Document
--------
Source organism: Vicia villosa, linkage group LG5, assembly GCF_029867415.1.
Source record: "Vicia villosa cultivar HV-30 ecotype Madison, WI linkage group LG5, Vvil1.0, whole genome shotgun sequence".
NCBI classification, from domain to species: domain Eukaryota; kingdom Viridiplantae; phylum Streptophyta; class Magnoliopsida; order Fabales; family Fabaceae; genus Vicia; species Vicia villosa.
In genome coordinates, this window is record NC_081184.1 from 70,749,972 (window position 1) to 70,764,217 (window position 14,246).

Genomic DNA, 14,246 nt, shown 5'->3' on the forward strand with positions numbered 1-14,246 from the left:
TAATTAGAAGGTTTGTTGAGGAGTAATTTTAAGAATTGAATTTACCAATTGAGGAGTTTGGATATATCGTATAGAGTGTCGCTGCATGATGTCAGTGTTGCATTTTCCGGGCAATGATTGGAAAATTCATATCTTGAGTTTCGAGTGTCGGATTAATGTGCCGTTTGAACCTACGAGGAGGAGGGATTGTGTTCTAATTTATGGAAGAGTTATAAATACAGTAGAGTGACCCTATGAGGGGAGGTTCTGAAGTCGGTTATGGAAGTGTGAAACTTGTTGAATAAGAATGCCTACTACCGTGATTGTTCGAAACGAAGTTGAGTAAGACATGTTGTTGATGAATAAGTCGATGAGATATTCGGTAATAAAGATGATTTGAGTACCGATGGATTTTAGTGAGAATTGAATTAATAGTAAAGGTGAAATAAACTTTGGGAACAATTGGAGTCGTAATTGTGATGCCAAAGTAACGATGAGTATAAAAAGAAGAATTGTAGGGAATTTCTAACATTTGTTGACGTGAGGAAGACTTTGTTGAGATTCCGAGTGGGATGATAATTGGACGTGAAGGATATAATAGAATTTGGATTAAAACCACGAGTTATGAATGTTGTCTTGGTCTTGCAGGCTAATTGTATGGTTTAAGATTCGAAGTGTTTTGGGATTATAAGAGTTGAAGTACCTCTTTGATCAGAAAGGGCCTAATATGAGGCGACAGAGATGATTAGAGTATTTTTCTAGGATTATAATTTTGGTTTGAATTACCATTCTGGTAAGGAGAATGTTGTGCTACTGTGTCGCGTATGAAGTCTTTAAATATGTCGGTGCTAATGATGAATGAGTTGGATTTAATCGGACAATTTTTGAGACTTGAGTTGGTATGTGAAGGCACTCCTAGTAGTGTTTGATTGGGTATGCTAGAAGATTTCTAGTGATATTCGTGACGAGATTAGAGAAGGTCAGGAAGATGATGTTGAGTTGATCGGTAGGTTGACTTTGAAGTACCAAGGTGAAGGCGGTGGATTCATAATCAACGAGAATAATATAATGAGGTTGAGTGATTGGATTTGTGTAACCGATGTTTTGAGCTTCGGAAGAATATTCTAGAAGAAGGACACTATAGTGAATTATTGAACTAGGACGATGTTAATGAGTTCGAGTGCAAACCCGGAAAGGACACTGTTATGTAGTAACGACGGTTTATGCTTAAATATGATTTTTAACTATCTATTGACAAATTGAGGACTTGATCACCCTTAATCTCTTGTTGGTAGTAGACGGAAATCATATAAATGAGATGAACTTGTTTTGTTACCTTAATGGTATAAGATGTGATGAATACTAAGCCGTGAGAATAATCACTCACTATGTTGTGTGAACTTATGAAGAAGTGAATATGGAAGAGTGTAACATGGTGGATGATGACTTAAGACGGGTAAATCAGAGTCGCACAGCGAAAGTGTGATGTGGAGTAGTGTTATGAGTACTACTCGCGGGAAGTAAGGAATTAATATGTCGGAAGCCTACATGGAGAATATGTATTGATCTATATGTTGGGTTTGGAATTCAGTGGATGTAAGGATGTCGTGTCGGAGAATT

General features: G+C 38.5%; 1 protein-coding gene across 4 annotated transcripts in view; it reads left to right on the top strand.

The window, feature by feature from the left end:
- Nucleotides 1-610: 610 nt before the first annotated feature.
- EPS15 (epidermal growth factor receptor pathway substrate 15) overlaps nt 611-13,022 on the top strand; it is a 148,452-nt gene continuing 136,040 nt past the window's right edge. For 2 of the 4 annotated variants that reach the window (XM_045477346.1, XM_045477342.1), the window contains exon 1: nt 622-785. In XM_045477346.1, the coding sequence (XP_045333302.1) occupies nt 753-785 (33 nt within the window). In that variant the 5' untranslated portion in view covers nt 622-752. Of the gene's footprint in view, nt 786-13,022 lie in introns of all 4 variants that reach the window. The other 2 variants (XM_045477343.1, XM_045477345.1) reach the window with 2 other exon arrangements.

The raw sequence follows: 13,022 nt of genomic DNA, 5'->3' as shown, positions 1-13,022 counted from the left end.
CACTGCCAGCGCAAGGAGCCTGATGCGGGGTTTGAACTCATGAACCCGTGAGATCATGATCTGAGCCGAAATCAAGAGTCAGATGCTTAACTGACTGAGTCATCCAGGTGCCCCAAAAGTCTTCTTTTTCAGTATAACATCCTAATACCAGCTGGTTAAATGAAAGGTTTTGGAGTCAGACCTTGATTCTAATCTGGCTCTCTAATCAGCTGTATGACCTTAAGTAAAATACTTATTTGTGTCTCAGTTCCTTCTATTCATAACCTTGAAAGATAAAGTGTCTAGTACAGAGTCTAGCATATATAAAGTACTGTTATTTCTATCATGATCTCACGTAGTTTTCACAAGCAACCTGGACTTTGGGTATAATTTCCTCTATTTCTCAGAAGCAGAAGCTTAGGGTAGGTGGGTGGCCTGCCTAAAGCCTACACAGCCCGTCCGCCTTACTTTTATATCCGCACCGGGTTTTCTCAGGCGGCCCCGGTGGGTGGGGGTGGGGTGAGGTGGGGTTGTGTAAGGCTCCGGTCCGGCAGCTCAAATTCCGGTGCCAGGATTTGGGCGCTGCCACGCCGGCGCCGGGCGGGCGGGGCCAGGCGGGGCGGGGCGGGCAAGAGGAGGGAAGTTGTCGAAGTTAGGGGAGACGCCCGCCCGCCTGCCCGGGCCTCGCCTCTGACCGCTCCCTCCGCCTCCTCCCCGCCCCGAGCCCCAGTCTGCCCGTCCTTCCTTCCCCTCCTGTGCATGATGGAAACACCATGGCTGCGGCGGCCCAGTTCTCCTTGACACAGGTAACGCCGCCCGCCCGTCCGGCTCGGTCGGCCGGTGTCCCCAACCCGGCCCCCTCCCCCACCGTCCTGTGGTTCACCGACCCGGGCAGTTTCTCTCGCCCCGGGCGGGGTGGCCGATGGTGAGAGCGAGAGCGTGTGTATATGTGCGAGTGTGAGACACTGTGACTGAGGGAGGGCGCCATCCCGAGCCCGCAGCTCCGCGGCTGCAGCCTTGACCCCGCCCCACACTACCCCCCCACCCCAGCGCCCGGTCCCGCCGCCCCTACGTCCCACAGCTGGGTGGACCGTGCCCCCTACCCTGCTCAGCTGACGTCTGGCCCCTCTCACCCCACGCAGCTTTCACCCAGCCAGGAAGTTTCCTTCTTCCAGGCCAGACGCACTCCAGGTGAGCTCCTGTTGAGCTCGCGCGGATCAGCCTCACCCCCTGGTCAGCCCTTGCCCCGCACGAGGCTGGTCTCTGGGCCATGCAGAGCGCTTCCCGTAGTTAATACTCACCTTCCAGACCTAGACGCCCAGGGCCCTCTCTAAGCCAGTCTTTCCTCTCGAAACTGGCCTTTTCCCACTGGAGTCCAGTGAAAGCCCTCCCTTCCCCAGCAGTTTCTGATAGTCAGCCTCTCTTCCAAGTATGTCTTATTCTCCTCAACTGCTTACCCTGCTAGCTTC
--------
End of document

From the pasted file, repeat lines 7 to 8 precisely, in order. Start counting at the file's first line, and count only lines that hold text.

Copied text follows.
General features: G+C 38.5%; 1 protein-coding gene across 4 annotated transcripts in view; it reads left to right on the top strand.

The window, feature by feature from the left end: